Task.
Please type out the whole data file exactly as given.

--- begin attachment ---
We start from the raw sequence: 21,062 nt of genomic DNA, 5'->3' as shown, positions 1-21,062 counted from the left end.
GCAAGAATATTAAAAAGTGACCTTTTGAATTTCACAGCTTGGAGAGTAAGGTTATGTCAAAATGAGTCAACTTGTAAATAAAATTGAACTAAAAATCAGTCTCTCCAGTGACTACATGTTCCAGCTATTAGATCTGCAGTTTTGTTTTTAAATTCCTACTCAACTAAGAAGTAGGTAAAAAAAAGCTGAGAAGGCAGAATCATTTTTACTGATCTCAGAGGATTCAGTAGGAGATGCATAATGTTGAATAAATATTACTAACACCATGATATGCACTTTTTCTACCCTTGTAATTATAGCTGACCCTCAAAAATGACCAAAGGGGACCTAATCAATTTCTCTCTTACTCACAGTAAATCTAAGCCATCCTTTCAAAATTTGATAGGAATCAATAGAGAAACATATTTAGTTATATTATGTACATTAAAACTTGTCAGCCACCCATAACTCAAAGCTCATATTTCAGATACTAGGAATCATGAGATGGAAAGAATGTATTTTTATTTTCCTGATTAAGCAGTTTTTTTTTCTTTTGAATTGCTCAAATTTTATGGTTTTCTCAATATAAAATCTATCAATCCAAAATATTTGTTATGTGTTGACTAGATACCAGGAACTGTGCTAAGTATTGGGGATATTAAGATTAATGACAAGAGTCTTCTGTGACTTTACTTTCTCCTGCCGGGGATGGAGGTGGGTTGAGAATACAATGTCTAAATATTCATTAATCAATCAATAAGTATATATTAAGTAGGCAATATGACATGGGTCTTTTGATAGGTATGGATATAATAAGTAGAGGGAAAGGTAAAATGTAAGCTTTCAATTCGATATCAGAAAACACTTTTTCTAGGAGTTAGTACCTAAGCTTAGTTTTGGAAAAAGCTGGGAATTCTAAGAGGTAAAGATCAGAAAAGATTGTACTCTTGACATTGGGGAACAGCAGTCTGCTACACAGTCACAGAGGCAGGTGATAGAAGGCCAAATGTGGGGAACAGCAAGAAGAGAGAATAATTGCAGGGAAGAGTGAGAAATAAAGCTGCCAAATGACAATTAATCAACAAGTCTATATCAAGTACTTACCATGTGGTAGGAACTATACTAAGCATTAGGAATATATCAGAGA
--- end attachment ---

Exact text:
We start from the raw sequence: 21,062 nt of genomic DNA, 5'->3' as shown, positions 1-21,062 counted from the left end.
GCAAGAATATTAAAAAGTGACCTTTTGAATTTCACAGCTTGGAGAGTAAGGTTATGTCAAAATGAGTCAACTTGTAAATAAAATTGAACTAAAAATCAGTCTCTCCAGTGACTACATGTTCCAGCTATTAGATCTGCAGTTTTGTTTTTAAATTCCTACTCAACTAAGAAGTAGGTAAAAAAAAGCTGAGAAGGCAGAATCATTTTTACTGATCTCAGAGGATTCAGTAGGAGATGCATAATGTTGAATAAATATTACTAACACCATGATATGCACTTTTTCTACCCTTGTAATTATAGCTGACCCTCAAAAATGACCAAAGGGGACCTAATCAATTTCTCTCTTACTCACAGTAAATCTAAGCCATCCTTTCAAAATTTGATAGGAATCAATAGAGAAACATATTTAGTTATATTATGTACATTAAAACTTGTCAGCCACCCATAACTCAAAGCTCATATTTCAGATACTAGGAATCATGAGATGGAAAGAATGTATTTTTATTTTCCTGATTAAGCAGTTTTTTTTTCTTTTGAATTGCTCAAATTTTATGGTTTTCTCAATATAAAATCTATCAATCCAAAATATTTGTTATGTGTTGACTAGATACCAGGAACTGTGCTAAGTATTGGGGATATTAAGATTAATGACAAGAGTCTTCTGTGACTTTACTTTCTCCTGCCGGGGATGGAGGTGGGTTGAGAATACAATGTCTAAATATTCATTAATCAATCAATAAGTATATATTAAGTAGGCAATATGACATGGGTCTTTTGATAGGTATGGATATAATAAGTAGAGGGAAAGGTAAAATGTAAGCTTTCAATTCGATATCAGAAAACACTTTTTCTAGGAGTTAGTACCTAAGCTTAGTTTTGGAAAAAGCTGGGAATTCTAAGAGGTAAAGATCAGAAAAGATTGTACTCTTGACATTGGGGAACAGCAGTCTGCTACACAGTCACAGAGGCAGGTGATAGAAGGCCAAATGTGGGGAACAGCAAGAAGAGAGAATAATTGCAGGGAAGAGTGAGAAATAAAGCTGCCAAATGACAATTAATCAACAAGTCTATATCAAGTACTTACCATGTGGTAGGAACTATACTAAGCATTAGGAATATATCAGAGA